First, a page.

UTIs caused by ESBL-producing strains but their
clinical utility as monotherapy is controversial [38–40].
In addition, ESBLs usually confer resistance to other
classes of antibiotics, such as quinolones and
trimethoprim/sulfamethoxazole, therefore susceptibility testing
of these agents is important . In this study, entire
MDR isolates were resistant to ampicillin and 33%
isolates were resistant to cotrimoxazole, 19% to
piperacillin tazobactam and 8% to imipenem whereas no
isolates were found to be resistant to colistin and
tigecycline. Similarly, all XDR isolates were resistant
to most of the antimicrobials tested whereas colistin
and tigecycline were the most effective regimens
against XDR isolates. Similar rate of resistance has
been documented by Ansari et al.  but their study
included E coli isolates from all age groups.
The level of drug resistance in uropathogenic E coli
among pediatric patient in this study is a serious issue.
Previous reports have suggested that higher resistance
is likely to be occurring in the communities with higher
proportion of young children and high antibiotic
consumption . In Nepal, higher antimicrobial pressure
for community infections and inappropriate therapeutic
guidelines for pediatric patients might be attributable
to this menacing scenario [12, 31]. Resistance to the
broad spectrum cephalosporins, fluoroquinolones and
aminoglycosides among the ESBL producing E.coli
isolates in this study necessitates the use of carbapenem
as alternative choice for pediatric UTIs. Although we
found carbapenems as the most effective agent against
the ESBL but the high rate of resistance from similar
studies is of special concern . Furthermore, the
genes associated with antibiotic resistance usually
reside in plasmid and may transfer antibiotic resistance
to other wild strains of bacteria . Therefore,
evidence based therapy with broad spectrum antibiotics
for serious or critical cases to prevent bacterial
resistance is extremely needful. Aminoglycosides,
amoxicillin clavulanate and trimethoprim
sulfamethoxazole/cotrimoxazole would be useful alternatives as
empirical antibiotics for children suspected with UTIs
in our scenario.
Limitations of the study
This study has a number of limitations. We could not
evaluate the risk factors and outcome of pediatric UTI
cases in our setting. Further cohort studies with
antimicrobial therapy and outcome would generate more significant
results. Antimicrobial susceptibility testing by dilution
methods and determination of minimum inhibitory
concentration (MIC) of therapeutic antibiotics would be
helpful for treatment and monitoring of the drug resistant
infections. Due to unavailability of resources, we could not
detect the genotype of ESBLs among E coli isolates. Further
investigations with larger patient population and multiple
centers would generate more significant ideas.
We found the menacing state of drug resistance in almost
all of the E coli isolates included in this study. Childhood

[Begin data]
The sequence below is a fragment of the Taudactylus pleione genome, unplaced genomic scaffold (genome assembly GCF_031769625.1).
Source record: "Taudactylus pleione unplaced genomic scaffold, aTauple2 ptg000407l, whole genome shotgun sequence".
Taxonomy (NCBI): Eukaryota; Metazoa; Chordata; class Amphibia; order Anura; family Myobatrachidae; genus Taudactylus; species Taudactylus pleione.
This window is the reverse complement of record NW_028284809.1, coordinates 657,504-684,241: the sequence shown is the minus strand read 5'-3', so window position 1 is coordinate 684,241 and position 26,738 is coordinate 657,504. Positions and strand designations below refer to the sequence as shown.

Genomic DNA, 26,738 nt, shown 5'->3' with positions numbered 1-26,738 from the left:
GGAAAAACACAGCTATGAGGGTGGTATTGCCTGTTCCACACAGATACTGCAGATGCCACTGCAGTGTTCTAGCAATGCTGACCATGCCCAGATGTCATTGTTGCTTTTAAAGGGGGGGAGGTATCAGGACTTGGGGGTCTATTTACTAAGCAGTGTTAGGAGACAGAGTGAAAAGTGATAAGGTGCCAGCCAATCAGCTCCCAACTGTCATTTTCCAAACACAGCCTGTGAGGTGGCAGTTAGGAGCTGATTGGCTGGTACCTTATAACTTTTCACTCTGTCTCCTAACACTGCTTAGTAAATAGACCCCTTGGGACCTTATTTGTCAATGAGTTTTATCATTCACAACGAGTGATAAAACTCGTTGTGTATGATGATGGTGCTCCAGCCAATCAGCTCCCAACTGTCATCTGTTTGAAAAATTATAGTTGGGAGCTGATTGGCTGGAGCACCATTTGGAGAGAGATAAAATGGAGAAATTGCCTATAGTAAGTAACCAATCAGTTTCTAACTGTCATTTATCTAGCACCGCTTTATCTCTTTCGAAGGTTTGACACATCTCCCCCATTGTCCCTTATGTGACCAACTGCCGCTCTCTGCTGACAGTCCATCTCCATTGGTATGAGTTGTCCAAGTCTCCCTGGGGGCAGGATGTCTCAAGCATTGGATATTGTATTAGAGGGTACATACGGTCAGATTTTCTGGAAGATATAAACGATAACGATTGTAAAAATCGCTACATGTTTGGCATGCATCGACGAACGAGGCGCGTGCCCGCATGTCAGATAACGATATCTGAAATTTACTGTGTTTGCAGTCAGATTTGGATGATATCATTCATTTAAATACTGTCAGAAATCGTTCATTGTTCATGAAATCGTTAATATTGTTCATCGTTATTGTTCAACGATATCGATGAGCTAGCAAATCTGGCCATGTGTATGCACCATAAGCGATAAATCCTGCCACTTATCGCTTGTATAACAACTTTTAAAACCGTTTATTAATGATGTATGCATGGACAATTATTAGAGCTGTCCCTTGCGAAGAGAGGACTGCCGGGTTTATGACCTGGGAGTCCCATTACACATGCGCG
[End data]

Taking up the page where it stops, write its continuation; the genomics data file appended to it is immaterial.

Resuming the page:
UTIs caused by ESBL-producing E. coli has been emerged
as a serious problem in our setting. Aminoglycosides and
carbapenems can be used as alternative regimens for
serious infections caused by MDR E coli. Furthermore, it
is extremely necessary to formulate a strict antibiotics
prescription policy and prudent use antibiotics in our
ASM: American Society for Microbiology; ATCC: American Type Culture
Collection; CDT: Combined Disk Test; CLSI: Clinical and Laboratory Standard
Institute; E coli: Escherichia coli; ESBL: Extended spectrum beta-lactamases;
MDR: Multidrug resistant; MHA: Mueller Hinton Agar; MIC: Minimum
inhibitory concentration; UTI: Urinary tract infection; XDR: Extensive drug
We are deeply thankful to all the patients participating in this study. Our
special thanks go to all the laboratory staffs, management and officials of
Manmohan Memorial Teaching Hospital Kathmandu for providing the
opportunity to carry out this research work.
Availability of data and materials
The primary raw data will be made available to the interested researchers by
the corresponding author of this article if requested.
NPP conceived the design of the study, reviewed the literature and
performed the laboratory investigations. PM, HP and GJ performed the
laboratory tests and helped in manuscript preparation. SS identified the
clinical cases, DP and PRK guided the necessary laboratory tests. NPP
prepared the manuscript with the guidance of PRK. All authors read the
manuscript and approved.
Ethics approval and consent to participate
This research was approved by the Institutional Review Committee of
Manmohan Memorial Institute of Health Sciences (IRC MMIHS), Kathmandu,
Nepal. Letter of approval (Ref No: 005/MMIHS/2071) was obtained after
submitting and presenting the proposal to the committee. Informed consent
was taken from the patients or their parents before participating to the
study. Data regarding personal information and infectious disease were
coded and kept confidential.